Propeller facts for kids
A propeller makes an aircraft, ship, or submarine in water or air go by making a big wind or a strong stream. It does this by turning two or more wings very quick. The blades of a propeller act as rotating wings, and produce force through application of both Bernoulli's principle and Newton's third law, generating a difference in pressure between the forward and rear surfaces of the airfoil-shaped blades.
The twisted aerofoil shape of modern aircraft propellers was pioneered by the Wright brothers. While some earlier engineers had attempted to model air propellers on marine propellers, the Wrights realized that a propeller is essentially the same as a wing, and were able to use data from their earlier wind tunnel experiments on wings. They also introduced a twist along the length of the blades. This was necessary to ensure the angle of attack of the blades was kept relatively constant along their length. Their original propeller blades were only about 5% less efficient than the modern equivalent, some 100 years later. The understanding of low speed propeller aerodynamics was fairly complete by the 1920s, but later requirements to handle more power in smaller diameter have made the problem more complex.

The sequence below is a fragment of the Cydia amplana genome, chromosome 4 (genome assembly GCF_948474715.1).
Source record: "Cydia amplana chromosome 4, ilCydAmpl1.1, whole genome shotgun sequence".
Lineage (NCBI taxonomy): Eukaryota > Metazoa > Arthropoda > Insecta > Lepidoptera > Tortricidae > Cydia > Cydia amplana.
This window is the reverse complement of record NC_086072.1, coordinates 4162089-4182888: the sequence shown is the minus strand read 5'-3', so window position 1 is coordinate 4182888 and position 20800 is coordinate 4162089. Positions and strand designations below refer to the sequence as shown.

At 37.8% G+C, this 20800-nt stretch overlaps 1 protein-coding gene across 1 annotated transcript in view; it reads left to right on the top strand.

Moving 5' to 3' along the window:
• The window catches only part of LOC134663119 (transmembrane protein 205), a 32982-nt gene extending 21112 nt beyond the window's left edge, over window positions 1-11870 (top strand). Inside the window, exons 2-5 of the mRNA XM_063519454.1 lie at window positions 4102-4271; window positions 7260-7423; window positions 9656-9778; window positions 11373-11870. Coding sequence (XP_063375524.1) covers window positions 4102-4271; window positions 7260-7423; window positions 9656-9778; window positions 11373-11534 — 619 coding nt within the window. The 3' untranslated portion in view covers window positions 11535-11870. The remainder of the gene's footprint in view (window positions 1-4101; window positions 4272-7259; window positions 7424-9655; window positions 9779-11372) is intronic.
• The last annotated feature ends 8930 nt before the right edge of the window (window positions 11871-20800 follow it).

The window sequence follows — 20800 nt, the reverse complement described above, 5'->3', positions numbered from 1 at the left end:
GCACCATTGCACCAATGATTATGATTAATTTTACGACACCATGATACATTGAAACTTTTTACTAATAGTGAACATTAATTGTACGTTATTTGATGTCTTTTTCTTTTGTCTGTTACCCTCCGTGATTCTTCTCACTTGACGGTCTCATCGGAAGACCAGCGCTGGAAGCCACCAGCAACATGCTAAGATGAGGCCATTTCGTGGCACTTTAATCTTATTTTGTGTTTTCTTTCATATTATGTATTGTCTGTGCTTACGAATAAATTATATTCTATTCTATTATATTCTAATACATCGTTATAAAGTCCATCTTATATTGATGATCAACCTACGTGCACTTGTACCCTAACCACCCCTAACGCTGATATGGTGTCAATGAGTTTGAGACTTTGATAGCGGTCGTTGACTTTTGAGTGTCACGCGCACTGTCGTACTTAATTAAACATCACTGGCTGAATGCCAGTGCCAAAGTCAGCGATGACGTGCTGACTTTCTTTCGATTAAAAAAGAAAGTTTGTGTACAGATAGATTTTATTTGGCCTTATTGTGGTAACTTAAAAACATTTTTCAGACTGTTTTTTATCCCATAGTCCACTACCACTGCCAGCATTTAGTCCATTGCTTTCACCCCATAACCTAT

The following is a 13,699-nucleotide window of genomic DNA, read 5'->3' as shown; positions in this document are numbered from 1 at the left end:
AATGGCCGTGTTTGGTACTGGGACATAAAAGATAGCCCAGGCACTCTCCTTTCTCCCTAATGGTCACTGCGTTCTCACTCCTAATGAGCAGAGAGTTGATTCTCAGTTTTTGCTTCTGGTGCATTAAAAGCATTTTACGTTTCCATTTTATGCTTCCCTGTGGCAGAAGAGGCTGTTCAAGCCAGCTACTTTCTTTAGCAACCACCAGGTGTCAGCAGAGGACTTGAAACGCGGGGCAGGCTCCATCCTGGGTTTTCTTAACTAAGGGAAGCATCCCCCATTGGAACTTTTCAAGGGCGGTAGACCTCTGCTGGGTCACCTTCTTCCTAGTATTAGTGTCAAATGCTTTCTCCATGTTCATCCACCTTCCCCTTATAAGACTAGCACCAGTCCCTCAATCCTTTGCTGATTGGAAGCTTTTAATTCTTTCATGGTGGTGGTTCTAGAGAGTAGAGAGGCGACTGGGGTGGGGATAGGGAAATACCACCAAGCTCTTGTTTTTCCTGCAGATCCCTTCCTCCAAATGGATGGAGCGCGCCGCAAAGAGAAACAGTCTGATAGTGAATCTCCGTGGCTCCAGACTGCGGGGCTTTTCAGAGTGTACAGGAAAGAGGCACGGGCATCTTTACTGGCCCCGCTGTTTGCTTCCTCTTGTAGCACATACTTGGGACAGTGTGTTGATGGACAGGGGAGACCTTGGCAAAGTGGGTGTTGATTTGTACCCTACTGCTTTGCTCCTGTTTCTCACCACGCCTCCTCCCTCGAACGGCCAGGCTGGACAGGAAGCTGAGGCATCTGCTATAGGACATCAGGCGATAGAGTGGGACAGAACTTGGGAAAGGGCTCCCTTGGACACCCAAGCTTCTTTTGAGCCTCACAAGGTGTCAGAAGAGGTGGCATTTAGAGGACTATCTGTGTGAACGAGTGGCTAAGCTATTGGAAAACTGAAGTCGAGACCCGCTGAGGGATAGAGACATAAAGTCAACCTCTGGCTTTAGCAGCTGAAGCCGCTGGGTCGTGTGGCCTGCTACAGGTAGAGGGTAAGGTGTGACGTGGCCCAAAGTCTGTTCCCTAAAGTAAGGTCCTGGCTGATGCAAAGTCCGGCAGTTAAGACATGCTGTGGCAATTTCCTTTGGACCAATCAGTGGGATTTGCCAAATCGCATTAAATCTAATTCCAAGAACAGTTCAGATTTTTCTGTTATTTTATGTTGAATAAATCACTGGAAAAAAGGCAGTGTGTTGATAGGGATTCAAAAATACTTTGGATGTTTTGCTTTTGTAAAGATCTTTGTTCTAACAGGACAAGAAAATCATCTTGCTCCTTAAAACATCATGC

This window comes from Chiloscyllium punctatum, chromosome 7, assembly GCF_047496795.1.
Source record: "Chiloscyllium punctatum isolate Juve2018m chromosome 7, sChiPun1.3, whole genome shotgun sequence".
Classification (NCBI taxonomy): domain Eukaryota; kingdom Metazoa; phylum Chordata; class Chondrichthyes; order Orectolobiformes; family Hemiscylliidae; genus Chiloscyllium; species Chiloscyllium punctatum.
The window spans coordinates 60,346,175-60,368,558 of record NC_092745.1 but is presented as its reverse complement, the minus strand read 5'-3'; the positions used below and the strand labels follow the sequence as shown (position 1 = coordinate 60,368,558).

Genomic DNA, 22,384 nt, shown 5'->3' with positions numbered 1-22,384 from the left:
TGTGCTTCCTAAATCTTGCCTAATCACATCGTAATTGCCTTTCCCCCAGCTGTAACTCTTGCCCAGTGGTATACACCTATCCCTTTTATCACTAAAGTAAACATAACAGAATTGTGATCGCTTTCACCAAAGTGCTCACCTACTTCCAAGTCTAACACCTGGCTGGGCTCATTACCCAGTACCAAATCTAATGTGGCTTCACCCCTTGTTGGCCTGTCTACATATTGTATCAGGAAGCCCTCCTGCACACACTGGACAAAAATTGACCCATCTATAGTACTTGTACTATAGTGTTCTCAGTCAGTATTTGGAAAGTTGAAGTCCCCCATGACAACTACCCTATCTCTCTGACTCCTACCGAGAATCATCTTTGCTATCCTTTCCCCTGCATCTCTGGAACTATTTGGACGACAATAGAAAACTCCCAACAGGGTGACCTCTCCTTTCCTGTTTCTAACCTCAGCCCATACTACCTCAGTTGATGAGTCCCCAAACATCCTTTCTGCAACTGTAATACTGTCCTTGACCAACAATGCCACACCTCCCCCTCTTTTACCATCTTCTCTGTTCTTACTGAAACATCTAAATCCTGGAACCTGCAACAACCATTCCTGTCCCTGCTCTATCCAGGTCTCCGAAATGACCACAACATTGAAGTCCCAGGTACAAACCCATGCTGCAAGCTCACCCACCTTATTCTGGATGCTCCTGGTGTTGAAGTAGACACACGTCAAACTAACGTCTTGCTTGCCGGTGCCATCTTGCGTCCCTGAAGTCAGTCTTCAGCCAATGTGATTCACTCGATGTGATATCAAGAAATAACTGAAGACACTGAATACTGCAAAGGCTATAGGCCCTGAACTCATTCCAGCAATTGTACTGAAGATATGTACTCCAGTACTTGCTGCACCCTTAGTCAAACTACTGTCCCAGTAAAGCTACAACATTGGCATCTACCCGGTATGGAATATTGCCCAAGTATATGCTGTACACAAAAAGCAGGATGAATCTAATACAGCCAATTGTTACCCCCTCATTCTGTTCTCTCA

Alberto Santos Dumont, another early pioneer, applied the knowledge he gained from experiences with airships to make a propeller with a steel shaft and aluminium blades for his 14 bis biplane. Some of his designs used a bent aluminium sheet for blades, thus creating an airfoil shape. They were heavily undercambered, and this plus the absence of lengthwise twist made them less efficient than the Wright propellers. Even so, this was perhaps the first use of aluminium in the construction of an airscrew.
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Propeller Facts for Kids. Kiddle Encyclopedia.